Tenjin Power Plant
Kanoya city, Kagoshima
[Expected annual power generation]
[Commercial operation day]
Tenjin Power Plant
Alongside Kagoshima Bay, in the Osumi Peninsula.
The construction site is a plateau of shirasu volcanic soil, surrounded by trees. Since this place is raised one level above the seashore, it is sandwiched between the island of Sakurajima, which floats in Kagoshima Bay to the north, and Kagoshima Bay itself to the west, and looks out onto Mount Kaimondake, locally nicknamed the “Mount Fuji of Satsuma”.
At the start of development, a complete image appeared in my mind of a power plant that beautifully incorporates the surrounding landscape.
However, there were various issued involved with the construction.
The shirasu volcanic soil is vulnerable to being washed away by rain, so we had to cover it with asphalt.
As a result, the black color of the asphalt blends naturally into the surroundings, producing an elegant aerial photograph of the site.
Moreover, since the plant lies along the coast, countermeasures against salt damage were crucial.
We proposed the utilization of salt damage-resistant materials, starting with the solar cell modules, in addition to carrying out washing of the solar cell modules, and performing maintenance to minimize salt damage.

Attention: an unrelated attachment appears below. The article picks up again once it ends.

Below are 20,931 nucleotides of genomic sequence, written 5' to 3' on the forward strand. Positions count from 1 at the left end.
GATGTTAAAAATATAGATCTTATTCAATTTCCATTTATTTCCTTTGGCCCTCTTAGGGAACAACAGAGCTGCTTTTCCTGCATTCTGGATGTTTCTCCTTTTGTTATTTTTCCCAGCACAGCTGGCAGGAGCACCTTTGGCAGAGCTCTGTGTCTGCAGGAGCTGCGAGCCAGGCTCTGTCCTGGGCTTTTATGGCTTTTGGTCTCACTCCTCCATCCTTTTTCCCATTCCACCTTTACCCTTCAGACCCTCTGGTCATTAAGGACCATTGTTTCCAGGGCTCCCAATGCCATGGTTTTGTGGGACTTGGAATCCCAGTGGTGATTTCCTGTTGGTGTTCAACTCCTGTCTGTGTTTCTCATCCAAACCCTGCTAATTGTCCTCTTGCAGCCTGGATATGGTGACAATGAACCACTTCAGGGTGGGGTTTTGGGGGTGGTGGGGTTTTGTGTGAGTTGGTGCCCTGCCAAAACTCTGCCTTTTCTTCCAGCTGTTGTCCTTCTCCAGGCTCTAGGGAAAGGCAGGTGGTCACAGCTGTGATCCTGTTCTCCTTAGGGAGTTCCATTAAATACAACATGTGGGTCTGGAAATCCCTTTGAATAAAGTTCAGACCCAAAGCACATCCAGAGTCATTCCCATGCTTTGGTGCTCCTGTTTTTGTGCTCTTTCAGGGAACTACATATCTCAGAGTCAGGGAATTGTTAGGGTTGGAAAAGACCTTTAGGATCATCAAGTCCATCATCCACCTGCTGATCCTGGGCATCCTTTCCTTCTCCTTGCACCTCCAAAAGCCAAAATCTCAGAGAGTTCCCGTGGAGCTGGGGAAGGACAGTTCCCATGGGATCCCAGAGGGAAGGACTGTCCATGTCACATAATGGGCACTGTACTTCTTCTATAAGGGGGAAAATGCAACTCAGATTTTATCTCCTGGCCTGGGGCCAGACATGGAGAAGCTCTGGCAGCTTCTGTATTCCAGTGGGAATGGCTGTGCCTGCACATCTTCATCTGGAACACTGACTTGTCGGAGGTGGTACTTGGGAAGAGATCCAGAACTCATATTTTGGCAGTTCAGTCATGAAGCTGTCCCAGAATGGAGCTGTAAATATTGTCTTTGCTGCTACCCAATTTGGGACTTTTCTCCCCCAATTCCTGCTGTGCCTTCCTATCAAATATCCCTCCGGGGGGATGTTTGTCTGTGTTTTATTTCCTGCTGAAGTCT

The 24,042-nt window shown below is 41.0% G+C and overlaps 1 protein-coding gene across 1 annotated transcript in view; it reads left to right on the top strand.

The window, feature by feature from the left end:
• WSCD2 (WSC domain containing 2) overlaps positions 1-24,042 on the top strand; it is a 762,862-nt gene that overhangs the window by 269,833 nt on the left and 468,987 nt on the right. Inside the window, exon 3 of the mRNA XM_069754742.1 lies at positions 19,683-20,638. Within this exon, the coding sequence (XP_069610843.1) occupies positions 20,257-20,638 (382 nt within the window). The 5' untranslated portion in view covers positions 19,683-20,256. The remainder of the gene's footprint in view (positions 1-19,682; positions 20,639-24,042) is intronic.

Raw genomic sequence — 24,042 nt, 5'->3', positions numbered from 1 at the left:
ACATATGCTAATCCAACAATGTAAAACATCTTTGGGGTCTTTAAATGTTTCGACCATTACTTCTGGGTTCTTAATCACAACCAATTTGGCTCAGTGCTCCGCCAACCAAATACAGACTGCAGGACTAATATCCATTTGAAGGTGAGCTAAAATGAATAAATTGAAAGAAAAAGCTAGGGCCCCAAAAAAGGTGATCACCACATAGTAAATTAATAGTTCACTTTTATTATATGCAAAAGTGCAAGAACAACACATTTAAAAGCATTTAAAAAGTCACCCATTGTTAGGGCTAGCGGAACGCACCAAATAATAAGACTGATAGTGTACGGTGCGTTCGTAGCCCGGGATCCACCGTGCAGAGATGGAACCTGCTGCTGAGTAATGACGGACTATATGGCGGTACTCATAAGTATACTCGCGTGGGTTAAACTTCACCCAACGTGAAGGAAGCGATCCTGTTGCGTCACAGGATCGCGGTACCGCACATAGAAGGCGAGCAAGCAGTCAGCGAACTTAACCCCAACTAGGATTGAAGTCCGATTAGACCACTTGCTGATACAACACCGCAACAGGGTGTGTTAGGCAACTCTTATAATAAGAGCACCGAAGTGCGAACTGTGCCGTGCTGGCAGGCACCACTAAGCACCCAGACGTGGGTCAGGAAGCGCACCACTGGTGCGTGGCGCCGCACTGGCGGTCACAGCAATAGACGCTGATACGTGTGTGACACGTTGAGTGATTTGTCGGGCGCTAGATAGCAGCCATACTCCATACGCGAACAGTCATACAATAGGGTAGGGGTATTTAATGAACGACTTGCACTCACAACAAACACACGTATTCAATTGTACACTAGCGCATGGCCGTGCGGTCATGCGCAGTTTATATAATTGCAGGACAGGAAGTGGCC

Project Leader: Tatsunobu Kaneko
- What is shirasu?
- Shirasu is a colloquialism thought to derive from the Japanese words for “white sand”, and generically refers to white-colored sandy deposits consisting mainly of materials of volcanic origin.
Although white sand in general used to be known as shirasu, nowadays it is said that the custom of using the word only remains in Kagoshima.
Shirasu does not solidify easily and has good drainage, causing the land to be vulnerable to erosion and collapse during periods of heavy rain.